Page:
Date: Wed 29 May
Time: 15.00
Place: room 214

Speakers: Giovanni Chiola and Giuseppe Ciaccio
Title: An Active Message Layer for Linux Network of Workstations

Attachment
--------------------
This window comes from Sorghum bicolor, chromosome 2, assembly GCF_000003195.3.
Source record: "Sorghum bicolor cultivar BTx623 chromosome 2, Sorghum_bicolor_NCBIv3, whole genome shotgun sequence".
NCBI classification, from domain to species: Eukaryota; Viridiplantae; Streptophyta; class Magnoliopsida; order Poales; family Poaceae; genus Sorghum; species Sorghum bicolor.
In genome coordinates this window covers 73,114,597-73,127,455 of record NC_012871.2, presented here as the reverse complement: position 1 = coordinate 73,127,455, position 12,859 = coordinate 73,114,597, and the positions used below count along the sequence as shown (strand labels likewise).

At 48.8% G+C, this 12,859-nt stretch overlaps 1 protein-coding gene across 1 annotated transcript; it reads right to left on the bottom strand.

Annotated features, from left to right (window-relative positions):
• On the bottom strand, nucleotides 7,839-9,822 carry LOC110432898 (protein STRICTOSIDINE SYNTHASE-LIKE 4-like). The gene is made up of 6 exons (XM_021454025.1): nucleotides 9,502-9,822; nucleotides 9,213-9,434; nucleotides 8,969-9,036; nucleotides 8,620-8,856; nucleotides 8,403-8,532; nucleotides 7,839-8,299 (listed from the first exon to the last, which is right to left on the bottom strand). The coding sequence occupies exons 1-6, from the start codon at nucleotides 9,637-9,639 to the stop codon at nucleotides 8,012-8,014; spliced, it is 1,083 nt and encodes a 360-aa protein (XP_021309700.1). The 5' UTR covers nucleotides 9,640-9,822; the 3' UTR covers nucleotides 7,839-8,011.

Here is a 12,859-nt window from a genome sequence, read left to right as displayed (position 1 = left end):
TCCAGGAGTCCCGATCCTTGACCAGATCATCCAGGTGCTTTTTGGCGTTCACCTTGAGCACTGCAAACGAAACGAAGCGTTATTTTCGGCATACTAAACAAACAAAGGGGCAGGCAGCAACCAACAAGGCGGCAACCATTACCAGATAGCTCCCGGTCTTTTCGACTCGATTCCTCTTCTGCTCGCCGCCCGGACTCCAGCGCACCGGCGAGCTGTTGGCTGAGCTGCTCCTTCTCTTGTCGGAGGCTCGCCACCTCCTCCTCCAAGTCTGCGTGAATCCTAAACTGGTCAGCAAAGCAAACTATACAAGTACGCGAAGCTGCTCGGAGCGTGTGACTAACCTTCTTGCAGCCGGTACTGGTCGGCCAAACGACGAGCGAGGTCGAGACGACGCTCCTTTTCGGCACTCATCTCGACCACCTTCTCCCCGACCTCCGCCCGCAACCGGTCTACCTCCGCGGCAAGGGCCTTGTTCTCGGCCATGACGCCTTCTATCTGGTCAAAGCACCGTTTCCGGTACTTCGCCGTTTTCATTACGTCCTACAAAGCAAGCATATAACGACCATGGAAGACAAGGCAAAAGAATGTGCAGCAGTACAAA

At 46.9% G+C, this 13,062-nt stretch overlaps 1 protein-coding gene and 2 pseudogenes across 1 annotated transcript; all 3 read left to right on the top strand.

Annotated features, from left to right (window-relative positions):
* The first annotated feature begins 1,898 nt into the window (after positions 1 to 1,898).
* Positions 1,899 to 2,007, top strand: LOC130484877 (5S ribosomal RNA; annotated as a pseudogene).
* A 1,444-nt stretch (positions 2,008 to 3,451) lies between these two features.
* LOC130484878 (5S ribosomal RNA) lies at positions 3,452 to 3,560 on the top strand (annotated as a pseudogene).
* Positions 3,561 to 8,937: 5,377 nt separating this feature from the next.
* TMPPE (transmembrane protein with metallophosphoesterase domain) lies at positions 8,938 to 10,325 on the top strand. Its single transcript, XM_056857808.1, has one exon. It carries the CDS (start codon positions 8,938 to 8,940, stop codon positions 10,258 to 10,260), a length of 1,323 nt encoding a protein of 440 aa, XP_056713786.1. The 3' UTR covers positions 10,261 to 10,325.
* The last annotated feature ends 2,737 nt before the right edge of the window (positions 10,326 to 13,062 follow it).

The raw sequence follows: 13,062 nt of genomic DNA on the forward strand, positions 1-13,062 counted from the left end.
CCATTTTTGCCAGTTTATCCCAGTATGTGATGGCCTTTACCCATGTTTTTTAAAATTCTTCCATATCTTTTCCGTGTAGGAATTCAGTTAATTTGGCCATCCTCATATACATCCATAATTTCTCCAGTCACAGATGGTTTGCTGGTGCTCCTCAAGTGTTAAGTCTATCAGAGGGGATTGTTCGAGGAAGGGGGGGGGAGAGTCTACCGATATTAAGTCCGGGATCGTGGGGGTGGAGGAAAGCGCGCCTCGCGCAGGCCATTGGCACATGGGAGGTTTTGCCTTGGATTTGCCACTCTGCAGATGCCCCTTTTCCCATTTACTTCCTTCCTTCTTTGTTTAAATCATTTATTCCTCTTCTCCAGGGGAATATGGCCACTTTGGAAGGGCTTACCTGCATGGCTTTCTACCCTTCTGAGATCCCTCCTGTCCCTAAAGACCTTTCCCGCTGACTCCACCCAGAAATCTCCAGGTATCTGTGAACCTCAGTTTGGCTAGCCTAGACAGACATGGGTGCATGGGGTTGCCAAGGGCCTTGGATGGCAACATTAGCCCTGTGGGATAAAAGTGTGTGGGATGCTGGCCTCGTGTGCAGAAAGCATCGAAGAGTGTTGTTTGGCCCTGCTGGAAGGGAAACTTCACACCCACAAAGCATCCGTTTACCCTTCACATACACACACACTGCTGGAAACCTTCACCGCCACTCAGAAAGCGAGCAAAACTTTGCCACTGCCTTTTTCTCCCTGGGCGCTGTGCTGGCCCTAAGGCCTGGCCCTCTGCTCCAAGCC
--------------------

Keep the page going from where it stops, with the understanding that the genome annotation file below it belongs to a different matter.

Abstract. Networks Of Workstations (NOW) composed of fast personal computers configured with large quantities of RAM and hard disk, and running the Linux operating system are becoming more and more attractive as cheap and efficient platforms for distributed applications. The main drawback of this kind of distributed computing platform is the poor performance of the standard LAN interconnections based on RPC, sockets, TCP/IP, Ethernet, in terms of throughput as well as message latency. The use of Active Messages, where the raw hardware performance of network devices is brought directly to user application level, is one of the current research topics in terms of distributed systems architecture. The first commercial implementation of this concept was provided by Thinking Machines Co., for the CM-5 platform as a library called CMAML. The use of such library allowed user programs to define "handlers" to be associated with messages sent or received. These handlers are activated by the sender and receiver processors in response to interrupt signals generated by the network devices, by-passing several layers of kernel and network protocol software. In the literature such a by-pass is reported to be able to provide from 1 to 2 orders of magnitude improvement in communication latency and up to 1 order of magnitude in throughput as compared to the standard approach to communication implemented for high-speed local area networks of workstations using the same hardware devices. The Active Message principle has been followed in research projects developed in large research labs in the USA, such as the FM project developed at the University of Illinois at Urbana Champain on top of a NOW of SPARCstations connected by a fast network called Myrinet. In principle, the same idea can be applied to more standard, cheaper network devices such as 100 Mb/s Fast Ethernet based on UTP class 5 cables. The application of this principle requires changes in the structure of the Operating System kernel with respect to the one of stand-alone workstations with usual local area network interconnections, as well as the development of a library of communication primitives to simplify the task of programming distributed applications by defining handlers for messages. We are now designing and starting to experiment at DISI (see the GAMMA Project description) a modification of the Linux kernel that allows the use of 12 Pentium 133MHz machines equipped with 32 MB RAM and a 100 Mb/s Fast Ethernet card each as an efficient platform for running distributed applications of type Single Program Multiple Data (SPMD) or MIMD, with an active message layer for low latency, high throughput inter- processor communication. In the long run, a porting of the MPI standard environment on our active message prototype platform is envisioned. In this seminar we shall provide a general overview of GAMMA and some preliminary results that we were already able to measure on our prototype.